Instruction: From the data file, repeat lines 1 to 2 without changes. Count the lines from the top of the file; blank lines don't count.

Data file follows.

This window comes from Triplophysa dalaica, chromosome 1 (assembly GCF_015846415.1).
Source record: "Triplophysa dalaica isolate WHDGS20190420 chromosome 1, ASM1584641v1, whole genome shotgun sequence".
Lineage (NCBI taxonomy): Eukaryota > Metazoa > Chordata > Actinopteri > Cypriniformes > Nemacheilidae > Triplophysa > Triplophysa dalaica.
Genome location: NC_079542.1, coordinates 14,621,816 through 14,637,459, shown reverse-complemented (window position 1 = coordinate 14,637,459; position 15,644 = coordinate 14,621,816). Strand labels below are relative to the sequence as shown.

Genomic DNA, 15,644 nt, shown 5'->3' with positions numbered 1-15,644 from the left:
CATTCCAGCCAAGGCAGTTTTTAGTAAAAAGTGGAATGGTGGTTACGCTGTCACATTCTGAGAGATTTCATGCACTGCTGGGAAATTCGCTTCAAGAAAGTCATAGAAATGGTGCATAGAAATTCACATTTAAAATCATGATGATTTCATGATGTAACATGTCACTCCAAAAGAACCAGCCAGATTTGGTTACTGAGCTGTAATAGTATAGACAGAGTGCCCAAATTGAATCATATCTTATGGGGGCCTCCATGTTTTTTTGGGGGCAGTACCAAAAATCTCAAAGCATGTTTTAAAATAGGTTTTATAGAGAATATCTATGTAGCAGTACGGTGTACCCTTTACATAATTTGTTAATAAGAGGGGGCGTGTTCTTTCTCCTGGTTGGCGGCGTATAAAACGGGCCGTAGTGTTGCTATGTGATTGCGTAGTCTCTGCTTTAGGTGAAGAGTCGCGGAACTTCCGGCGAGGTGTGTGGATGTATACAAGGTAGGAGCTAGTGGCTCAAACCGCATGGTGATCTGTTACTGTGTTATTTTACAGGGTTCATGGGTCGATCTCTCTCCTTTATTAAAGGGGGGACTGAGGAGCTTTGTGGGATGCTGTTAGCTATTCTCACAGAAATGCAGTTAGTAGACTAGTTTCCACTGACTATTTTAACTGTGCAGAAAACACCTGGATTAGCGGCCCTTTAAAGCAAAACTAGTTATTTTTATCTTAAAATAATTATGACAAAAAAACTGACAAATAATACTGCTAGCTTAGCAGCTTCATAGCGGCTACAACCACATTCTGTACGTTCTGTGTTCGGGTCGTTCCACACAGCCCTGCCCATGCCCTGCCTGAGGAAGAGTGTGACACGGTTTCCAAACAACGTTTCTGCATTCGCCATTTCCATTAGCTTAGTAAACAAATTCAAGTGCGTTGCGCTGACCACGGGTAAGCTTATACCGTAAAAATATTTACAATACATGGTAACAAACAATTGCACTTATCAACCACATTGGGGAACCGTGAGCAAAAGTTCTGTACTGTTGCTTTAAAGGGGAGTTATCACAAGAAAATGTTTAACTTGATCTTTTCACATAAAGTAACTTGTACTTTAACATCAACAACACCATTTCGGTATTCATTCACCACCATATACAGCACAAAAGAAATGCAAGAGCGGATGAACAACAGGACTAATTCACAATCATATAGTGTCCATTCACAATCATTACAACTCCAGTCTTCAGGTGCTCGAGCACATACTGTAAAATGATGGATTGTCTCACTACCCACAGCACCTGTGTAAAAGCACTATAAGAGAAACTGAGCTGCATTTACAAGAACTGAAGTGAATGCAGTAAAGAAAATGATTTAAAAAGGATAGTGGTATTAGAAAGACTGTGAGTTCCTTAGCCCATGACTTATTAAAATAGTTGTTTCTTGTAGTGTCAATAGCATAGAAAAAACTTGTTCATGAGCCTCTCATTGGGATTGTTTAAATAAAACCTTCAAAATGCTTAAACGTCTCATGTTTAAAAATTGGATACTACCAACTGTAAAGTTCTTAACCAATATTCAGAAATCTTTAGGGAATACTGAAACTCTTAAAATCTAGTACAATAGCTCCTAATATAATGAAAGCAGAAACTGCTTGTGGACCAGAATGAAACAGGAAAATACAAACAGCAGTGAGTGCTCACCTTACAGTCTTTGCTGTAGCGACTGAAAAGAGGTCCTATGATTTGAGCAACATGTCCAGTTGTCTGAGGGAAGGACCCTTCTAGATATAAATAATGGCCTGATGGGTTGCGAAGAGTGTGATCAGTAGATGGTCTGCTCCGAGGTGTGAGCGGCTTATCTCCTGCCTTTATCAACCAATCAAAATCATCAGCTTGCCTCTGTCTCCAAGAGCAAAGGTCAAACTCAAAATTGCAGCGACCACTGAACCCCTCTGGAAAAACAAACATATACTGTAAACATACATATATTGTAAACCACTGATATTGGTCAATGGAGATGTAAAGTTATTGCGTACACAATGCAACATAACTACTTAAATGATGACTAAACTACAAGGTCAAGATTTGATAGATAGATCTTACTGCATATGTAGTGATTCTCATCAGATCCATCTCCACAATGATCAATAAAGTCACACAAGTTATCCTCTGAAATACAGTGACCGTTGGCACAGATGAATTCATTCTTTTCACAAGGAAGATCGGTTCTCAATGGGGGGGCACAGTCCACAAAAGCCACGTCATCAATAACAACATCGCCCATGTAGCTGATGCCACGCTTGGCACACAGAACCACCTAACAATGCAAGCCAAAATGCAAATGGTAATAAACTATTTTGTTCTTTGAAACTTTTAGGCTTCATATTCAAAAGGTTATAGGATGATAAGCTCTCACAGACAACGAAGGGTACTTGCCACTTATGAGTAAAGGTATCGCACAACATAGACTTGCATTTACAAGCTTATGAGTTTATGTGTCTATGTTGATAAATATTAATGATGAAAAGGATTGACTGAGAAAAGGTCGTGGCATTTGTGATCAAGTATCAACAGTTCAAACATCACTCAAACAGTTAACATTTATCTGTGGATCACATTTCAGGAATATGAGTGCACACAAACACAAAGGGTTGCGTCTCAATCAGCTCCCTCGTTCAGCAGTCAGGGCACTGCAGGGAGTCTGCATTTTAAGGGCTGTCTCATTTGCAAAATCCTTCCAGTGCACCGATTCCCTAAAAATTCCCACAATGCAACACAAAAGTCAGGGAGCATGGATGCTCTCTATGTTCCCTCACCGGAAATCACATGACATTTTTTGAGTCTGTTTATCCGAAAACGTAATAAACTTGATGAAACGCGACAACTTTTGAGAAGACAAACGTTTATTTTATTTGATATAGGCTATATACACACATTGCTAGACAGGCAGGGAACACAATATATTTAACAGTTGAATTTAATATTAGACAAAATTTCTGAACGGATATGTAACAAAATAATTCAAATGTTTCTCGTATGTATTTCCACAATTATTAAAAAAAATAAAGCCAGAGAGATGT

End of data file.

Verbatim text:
This window comes from Triplophysa dalaica, chromosome 1 (assembly GCF_015846415.1).
Source record: "Triplophysa dalaica isolate WHDGS20190420 chromosome 1, ASM1584641v1, whole genome shotgun sequence".